Beg, Borrow & Swallow

by sidin in ,


In this 60th year of Indian independence the nation is celebrating some of the things that stand at the very essence of our Indian identity. Things that make us proud to be citizens of this great, great country. Something that immediately comes to mind is Deepika Padukone.

But today I am going to talk about something that often gets overlooked when we sit and browse through the characteristics that make an Indian the successful world citizen that he is. We all know about his ability to form eighteen queues where, say, the British would only form one (ambition!); to walk resolutely into a passenger jet carrying the exact internationally approved cabin baggage allowance for 18 people (resourcefulness!) and to be extremely hospitable and welcoming even to complete strangers (fraanship!).

However seldom do we hear mention of that one great characteristic of his that has taken him or her to great heights in all walks of life. Yes ladies and gentlemen I am talking about THE GREAT INDIAN IDEA.

Never have a culture been so adept at spotting opportunities and immediately coming up with a brilliant idea to take advantage of the same.

For instance, who can forget that memorable instance when Captain Gopinath of Air Deccan saw his first commercial airline and thought to himself: "Someday I will make thousands of India's common people, the multitudes who have spent their lives in buses and carts and crowded trains, come to an airport for the first time and then stay there without food or water for well over a week because the plane is delayed due to unavoidable technical reason!"

Or when Venkatesh Prasad caught a glimpse of his first cricket ball, picked it up in his little baby fingers, and thought to himself: "One day I will take the Indian team to the world stage where, towards the end of a tightly fought match with just one wicket and four runs left for us to lift a cup, I will bowl a slow full toss outside off-stump to Steve Waugh."

And keeping in the spotlight this heritage, I would like to highlight a Great Indian Idea Person who recently emerged in the news.

He is Mr. Amarendra Nath Ghosh who saw an opportunity and immediately swallowed it.

Ghosh was born in Kolkata in 1960 and lived a rather unremarkable life for thirty years. Little did we know that in the early 90's he would swindle several national banks of over 20 crore rupees and make away with it to the sunny beaches of Dubai.

No one knows quite how he managed to slip away with so much cash but I have a theory: excess cabin baggage.

After a few petty jobs in Dubai he skipped off to the Vanuatu Islands where he pulled off a 300 million dollar scam in cahoots with the Prime Minister (of Vanuatu). By now the world was beginning to notice Mr. Ghosh who himself was seriously running out of luggage.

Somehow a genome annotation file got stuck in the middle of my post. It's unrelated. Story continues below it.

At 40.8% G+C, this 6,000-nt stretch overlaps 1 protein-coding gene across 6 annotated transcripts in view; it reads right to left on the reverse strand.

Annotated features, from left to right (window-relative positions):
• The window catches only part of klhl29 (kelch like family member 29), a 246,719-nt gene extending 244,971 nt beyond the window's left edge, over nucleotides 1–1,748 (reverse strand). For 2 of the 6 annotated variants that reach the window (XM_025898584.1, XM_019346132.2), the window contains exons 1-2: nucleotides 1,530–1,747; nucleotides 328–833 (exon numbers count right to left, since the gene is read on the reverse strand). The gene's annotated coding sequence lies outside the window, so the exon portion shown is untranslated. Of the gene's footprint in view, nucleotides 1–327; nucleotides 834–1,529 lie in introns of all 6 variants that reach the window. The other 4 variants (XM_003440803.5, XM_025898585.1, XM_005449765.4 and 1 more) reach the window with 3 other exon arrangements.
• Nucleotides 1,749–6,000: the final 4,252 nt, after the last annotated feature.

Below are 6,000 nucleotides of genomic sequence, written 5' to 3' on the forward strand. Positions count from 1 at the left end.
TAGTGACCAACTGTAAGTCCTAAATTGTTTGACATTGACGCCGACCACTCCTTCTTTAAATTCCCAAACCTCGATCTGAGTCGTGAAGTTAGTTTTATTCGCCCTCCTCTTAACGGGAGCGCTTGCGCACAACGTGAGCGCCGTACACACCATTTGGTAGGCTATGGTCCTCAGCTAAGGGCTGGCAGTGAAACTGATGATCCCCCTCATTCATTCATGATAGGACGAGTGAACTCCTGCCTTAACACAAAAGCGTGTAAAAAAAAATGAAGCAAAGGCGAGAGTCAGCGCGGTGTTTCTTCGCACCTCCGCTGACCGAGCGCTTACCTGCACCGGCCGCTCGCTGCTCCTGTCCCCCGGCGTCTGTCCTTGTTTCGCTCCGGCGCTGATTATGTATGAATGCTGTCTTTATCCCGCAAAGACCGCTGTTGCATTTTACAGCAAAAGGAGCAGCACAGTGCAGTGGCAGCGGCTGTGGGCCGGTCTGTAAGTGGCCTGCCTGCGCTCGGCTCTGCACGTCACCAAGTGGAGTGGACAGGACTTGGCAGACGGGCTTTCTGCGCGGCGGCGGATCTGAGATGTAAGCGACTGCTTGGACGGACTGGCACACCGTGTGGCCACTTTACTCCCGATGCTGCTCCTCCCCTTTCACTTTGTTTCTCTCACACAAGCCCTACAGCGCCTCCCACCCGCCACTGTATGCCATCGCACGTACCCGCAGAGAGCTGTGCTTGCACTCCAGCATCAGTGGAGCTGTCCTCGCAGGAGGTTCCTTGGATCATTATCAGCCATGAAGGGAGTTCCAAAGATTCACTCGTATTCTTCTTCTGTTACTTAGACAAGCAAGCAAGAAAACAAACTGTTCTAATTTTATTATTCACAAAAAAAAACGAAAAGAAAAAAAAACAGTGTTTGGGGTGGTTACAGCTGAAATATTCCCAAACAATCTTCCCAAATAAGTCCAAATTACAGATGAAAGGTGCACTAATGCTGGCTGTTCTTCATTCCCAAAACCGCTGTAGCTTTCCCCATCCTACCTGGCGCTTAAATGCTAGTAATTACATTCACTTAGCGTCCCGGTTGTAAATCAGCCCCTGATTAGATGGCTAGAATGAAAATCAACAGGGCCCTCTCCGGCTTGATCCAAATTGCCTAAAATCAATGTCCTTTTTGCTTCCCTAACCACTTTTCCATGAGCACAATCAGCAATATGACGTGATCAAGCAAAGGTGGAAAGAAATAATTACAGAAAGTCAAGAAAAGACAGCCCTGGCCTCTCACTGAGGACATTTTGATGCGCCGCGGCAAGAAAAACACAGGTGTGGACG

He then made his way to Germany by air. I am not really sure about this fact, but rumours are that he flew in First Class and then stole the entire cutlery they gave him with the dinner service.

That was the last straw.

Interpol immediately notified the world's police organizations about "the balding Indian gentleman who is a crafty swindler and was last spotted with a fork and several dessert spoons. Exercise extreme caution and serve only finger food!"

Then in 2003 the Germans caught him and decided to extradite him to India.

At this juncture Mr. Ghosh remembered something his grandfather had told all those years ago in Kolkata: "Never steal from anyone beta. And even if you do, immediately give up if they catch you. It is the honourable thing." Ghosh, while recognizing the inherent merits of such a noble approach, gave it the finger.

He then did what any young Indian man when faced with a police case does: he swallowed a four-inch long knife and cried hoarse that the flight to India would kill him. (Also there was no way he could make it through a metal detector.)

This screwed up things for everyone. For four years he chilled out in Germany. Well, he chilled out to the extent possible with a sharp cutting instrument strategically placed in one's throat. Soft music and strictly no roller-coasters and white water rafting is what I am thinking.

But the good news is that just last week the CBI in India were able to book an Air Ambulance (a plane fully equipped with beds and medical devices and a siren) to bring him back.

The plane will have Indian police personnel and doctors to watch over him.

"We have taken every precaution and will do everything in our power to keep him safe" they said, "including electrocution. The flight will be fun."

We wish the CBI all the best and hope they can finally bring Amarendra Nath Ghosh to justice.

We felicitate Mr. Ghosh on showcasing The Great Indian Idea and wish him a comfortable flight without turbulence.